Giulio Tononi’s work rings a note in harmony with these ideas.  Best of all, he and others discuss practically useful metrics of consciousness.  Whether Integrated Information Theory is the root of all consciousness or not is immaterial; the point is that this is solid work in a distinctly new direction, and approaches the fundamental problems of AI in a completely new way.

Tononi’s work may be a viable (if perhaps only approximate) solution to the binding problem, and in that way could be immensely useful in designing systems that have a persisting sense of their evolving environment, leading us to sentience.  It is believable that intelligence may be an emergent property of consciousness, but it seems unlikely that intelligence alone is the ingredient for consciousness itself, and that somehow a certain ‘amount’ of intelligence will yield sentience.  One necessarily takes precedence over the other.

Given this, from now on I’ll be focusing my work on Artificial Consciousness, which will differ from Artificial Intelligence namely in its goals and performance metrics: instead of how effectively an agent solved a problem, how aware it was of its position in the problem space; instead of how little error it can achieve, how little ambiguity it can achieve in understanding its own boundaries of existence (where the program ends and the OS begins, where the robot’s body ends and the environment begins).

I would urge you to read Tononi’s work and Adam Barrett’s work here.  My Information Theory Toolkit (https://github.com/MaxwellRebo/ittk) has several of the functions you’ll need to start experimenting on systems with a few more lines of code (namely, use Kullback-Leibler divergence).

In the coming months, I’ll be adding ways to calculate the Information Integration of abstracted systems, or its Phi value.  This is NP-Hard, so it will have to remain in the domain of small systems for now.  Nonetheless, I believe if we start designing systems with the intent of maximizing their integration, it will yield some system topologies that have more beneficial properties than our usual ‘flat’ system design.

Artificial Intelligence will no doubt continue to give us great advances in many areas, but I for one am embarking on a quest for something subtly but powerfully different: Artificial Consciousness.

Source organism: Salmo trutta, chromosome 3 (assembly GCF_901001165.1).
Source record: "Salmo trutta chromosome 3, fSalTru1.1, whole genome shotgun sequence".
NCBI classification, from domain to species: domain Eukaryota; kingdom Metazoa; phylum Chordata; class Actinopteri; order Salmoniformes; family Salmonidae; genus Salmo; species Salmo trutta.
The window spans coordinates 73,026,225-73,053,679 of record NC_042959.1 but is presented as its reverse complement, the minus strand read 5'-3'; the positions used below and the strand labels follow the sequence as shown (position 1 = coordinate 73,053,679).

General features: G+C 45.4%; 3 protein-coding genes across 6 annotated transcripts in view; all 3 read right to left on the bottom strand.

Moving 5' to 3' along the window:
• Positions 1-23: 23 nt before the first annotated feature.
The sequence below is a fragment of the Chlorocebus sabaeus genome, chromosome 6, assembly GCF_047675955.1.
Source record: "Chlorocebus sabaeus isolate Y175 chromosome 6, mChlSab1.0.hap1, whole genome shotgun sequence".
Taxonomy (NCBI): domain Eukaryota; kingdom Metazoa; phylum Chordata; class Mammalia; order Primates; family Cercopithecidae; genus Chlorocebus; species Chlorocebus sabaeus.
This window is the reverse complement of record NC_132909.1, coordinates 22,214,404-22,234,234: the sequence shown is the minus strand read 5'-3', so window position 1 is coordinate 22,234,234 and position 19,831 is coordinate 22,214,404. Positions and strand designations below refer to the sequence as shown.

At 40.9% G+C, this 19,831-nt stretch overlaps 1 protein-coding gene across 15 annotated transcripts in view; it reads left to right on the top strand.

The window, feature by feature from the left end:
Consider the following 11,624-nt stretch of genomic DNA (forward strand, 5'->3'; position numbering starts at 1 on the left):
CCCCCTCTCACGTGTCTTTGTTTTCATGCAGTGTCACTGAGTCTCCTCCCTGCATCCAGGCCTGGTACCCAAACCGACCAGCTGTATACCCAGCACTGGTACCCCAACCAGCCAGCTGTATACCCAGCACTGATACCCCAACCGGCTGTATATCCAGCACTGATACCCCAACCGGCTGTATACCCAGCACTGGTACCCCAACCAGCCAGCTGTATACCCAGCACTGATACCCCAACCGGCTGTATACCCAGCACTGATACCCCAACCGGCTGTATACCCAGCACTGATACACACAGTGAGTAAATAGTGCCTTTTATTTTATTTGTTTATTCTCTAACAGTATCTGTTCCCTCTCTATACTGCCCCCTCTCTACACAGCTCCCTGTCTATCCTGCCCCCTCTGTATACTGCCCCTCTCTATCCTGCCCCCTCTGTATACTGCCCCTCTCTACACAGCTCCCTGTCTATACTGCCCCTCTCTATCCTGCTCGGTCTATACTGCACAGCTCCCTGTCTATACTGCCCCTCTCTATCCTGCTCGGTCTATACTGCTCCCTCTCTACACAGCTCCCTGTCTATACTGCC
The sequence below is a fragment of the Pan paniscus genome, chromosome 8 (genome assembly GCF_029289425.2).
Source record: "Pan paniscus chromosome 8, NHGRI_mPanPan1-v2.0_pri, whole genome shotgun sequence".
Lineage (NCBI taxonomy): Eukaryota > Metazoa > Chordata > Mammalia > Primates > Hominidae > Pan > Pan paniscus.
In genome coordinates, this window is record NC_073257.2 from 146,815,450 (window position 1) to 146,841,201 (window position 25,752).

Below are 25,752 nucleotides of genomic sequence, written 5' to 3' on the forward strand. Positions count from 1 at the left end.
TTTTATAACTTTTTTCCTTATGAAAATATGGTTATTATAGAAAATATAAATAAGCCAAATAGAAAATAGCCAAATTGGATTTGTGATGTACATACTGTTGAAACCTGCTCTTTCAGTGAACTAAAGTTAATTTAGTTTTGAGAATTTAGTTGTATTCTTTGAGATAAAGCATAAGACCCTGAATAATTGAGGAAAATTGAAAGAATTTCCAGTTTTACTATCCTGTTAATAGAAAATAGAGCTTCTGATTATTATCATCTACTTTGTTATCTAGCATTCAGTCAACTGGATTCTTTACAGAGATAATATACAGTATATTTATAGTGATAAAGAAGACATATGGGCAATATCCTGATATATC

Note: If you have some programming skill and would like to contribute to the Information Theory Toolkit, please fork the repository and send me an email so we can discuss possibilities.  I’ll continue to work on this as I can.

The Best & Worst of Tech in 2013


Keeping with tradition, I’ll review some of the trends I noticed this past year, and remark on what they might mean for those of us working in technology.

THE BEST

JavaScript becomes a real language!

To some this might seem trivial, but there’s a lot to be said here.  With the massive growth of Node.js and many associated libraries, Google’s V8 engine has been stirring up the web world.  Write a Node.js program, and I guarantee you’ll never think of a web server the same way again.

Why is this good?  This isn’t an advertisement for Node.js, but I would posit that these developments are good because they open up entire new worlds of productivity – rapid prototyping, readable code, and entirely new ways of thinking about web servers.  Some folks are even running JavaScript on microcontrollers now, a la Arduino.  JavaScript has been unleashed from the confines of the browser, and is maturing into a powerful tool for creating production-quality systems with high scalability and developer productivity.  Exciting!

Cognitive Computing Begins to Take Form

Earlier this year I stated a belief that 2013 would be the year of cognitive systems.  Well that hasn’t been fulfilled completely, but we’ve nonetheless seen some intriguing developments in that direction.  IBM continues to chug away at their cognitive platforms, and Watson is now deployed working full time as an AI M.D. of sorts.  Siri has notably improved from earlier versions.  Vicarious used their algorithms to crack CAPTCHA.  Two rats communicated techepathically (I just made that word up) with each other from huge distances, and people have been controlling robots with their minds.  It’s been an amazing year.